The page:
Pet Ownership - Understanding the Responsibility

by Bruno - Date: 2010-06-07 - Word Count: 507 Share This!

Let's face it; puppies and kittens are about as cute as cute gets. Few of us can look at them without being reduced to cooing and giggling versions of our former sophisticated selves. It is very tempting to pick up and cuddle a puppy or a kitten, and it can be very tempting to take one home on a whim. Though it's true that thousands of puppies and kittens-not to mention older dogs and cats-desperately need homes, impulse ownership is rarely a good idea. It can be bad for you and it can be bad for the animal. If you have been toying with the idea of adopting a new pet, you need to truly understand the responsibilities that go along with it. Adopting a new pet is a wonderful thing, as long as you are confident that you can give it what it needs to have a good life.

The first thing that you need to understand is that a pet costs money. Whether or not it costs you money to adopt it, it will cost you money on a regular basis after you adopt it. You may have already figured in costs for such things as food, cat litter, and even shots, but vet bills almost always have to figure into that equation too. Puppies and kittens need to be spayed and neutered. Pets get sick and they get hurt, just like people do, and you have to decide if you'll be able to handle the sometimes phenomenal vet bills if something should happen. Fleas can be a costly problem as well. The food you buy for your pet is important. If you buy the cheapest food you will probably pay for it later in vet bills. You have to supply your pet with good nutrition, and that is simply going to cost more.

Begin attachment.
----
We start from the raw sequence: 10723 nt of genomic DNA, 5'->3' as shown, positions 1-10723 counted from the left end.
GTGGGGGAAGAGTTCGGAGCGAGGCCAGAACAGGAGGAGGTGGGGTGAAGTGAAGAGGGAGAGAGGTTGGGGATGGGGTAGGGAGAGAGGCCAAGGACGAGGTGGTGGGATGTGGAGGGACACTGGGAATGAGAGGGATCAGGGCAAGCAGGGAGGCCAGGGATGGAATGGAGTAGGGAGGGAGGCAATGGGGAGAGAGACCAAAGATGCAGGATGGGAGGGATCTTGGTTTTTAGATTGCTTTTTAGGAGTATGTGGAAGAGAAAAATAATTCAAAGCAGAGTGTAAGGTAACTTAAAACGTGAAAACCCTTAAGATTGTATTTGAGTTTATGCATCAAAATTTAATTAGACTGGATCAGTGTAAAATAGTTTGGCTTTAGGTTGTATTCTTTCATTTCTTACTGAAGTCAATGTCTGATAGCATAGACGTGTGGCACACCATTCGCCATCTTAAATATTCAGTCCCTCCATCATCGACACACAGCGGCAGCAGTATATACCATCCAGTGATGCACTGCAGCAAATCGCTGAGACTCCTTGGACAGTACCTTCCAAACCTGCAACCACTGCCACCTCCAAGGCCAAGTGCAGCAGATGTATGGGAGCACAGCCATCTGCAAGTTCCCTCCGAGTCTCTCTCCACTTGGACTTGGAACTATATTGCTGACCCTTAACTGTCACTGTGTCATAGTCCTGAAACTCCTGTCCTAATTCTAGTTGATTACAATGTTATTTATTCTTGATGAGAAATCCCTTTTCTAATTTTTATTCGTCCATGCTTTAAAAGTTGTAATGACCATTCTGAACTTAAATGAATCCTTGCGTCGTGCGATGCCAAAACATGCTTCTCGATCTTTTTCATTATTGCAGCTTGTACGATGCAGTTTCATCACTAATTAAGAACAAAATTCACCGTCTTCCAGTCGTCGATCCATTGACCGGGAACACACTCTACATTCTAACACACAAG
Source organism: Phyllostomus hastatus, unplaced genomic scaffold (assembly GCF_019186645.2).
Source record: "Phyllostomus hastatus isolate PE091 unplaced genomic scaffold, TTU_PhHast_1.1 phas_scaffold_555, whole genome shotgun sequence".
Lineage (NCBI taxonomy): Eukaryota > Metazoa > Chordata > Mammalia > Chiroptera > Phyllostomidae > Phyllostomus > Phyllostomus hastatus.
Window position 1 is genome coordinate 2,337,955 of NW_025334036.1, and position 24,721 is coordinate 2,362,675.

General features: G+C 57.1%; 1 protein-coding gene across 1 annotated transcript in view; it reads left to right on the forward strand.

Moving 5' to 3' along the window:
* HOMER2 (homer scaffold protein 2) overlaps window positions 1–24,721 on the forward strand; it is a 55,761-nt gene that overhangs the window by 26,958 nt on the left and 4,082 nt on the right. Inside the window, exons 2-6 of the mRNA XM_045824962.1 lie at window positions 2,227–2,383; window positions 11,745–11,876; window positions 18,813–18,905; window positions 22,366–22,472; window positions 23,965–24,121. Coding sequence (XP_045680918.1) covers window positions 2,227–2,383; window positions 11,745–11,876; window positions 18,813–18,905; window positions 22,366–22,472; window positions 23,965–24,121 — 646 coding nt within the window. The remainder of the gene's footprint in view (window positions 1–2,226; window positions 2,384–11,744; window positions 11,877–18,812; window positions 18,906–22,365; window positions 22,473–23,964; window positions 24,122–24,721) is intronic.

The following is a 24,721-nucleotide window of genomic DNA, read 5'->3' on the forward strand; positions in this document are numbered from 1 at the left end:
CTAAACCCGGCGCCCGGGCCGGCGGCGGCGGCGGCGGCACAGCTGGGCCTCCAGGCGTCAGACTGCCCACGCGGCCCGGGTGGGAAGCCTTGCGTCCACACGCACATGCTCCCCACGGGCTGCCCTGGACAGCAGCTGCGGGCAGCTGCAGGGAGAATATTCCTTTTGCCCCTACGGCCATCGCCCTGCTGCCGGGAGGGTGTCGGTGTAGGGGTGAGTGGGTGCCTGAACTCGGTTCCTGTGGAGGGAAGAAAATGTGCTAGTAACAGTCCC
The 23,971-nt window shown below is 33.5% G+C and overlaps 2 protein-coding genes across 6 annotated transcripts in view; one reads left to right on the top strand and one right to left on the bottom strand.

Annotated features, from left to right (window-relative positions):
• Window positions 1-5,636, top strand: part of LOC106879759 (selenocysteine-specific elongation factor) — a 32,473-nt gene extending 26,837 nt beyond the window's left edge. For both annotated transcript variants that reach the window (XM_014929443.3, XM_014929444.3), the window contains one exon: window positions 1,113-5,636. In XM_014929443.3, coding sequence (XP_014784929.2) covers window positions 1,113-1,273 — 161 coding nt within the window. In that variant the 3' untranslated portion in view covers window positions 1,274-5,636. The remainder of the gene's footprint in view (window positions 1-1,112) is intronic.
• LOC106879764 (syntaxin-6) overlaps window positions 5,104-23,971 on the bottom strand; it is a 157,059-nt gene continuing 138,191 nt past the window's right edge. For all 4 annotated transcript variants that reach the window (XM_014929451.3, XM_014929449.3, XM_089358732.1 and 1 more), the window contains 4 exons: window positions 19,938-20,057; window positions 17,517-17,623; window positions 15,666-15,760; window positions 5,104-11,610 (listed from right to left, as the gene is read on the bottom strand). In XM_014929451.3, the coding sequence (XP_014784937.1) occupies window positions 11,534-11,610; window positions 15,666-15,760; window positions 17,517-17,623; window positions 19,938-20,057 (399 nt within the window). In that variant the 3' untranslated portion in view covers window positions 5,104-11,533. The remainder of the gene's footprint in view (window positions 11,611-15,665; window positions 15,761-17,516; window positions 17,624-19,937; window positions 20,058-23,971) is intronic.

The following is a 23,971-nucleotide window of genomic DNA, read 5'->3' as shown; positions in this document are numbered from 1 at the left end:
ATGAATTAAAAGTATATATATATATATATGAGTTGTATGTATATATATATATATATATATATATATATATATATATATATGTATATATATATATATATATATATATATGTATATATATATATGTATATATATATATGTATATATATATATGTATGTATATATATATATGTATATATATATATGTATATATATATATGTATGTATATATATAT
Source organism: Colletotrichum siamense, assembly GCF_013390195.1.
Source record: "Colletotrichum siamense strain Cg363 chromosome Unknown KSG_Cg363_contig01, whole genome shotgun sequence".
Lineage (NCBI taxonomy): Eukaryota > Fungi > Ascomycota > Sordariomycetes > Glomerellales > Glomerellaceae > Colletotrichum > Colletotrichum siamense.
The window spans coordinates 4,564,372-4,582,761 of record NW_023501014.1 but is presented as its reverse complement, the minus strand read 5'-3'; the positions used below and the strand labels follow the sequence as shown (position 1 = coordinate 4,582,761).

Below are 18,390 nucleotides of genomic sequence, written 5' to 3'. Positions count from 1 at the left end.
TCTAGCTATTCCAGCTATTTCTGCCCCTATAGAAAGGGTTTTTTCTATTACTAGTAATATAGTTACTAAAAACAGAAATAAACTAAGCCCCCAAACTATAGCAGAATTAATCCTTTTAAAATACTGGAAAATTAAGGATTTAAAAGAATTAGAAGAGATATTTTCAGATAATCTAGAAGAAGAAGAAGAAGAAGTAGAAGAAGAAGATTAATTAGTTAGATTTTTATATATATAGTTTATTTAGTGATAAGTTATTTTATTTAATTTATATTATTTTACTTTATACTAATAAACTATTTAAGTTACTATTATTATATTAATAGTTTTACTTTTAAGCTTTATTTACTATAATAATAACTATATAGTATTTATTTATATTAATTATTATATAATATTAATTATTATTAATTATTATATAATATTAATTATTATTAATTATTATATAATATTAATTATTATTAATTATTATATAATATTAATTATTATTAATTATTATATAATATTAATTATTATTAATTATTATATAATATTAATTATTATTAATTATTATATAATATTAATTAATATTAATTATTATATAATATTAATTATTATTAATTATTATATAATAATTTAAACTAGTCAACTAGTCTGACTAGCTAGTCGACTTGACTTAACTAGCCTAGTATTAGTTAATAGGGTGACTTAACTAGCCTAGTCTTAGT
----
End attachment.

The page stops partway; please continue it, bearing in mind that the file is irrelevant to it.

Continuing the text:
Your pet also needs attention, and this includes cats as well as dogs. Though cats tend to be much more aloof than dogs, they still appreciate your attention at times. A dog wants to be near you as much as possible. Pack animals by instinct, dogs are happiest when they are among their families. If you are planning on keeping your dog tied up in the backyard most of the time or sequestered in another room, then think twice about getting one. Constant isolation is agonizing to a dog, and no way to make one live. If you have to travel at times and can't bring a dog with you, you'll want to make sure that he'll have care and companionship while you're gone.

It is in your best interest and your potential pet's best interest if you really take the time to give pet ownership some thought. If you believe that you can handle the responsibility then by all means, adopt a pet--so many of them need homes. If you're not sure, though, wait until you are. A true animal lover makes sure that they can provide an animal everything that it needs to live a happy life before they bring it home.

Bruno is an an experienced web entrepreneur and social media marketing consultant working for the Norwegian dog community website where he is responsible for recruitment of new community members. He owns a lovely pomeranian and a mops.n
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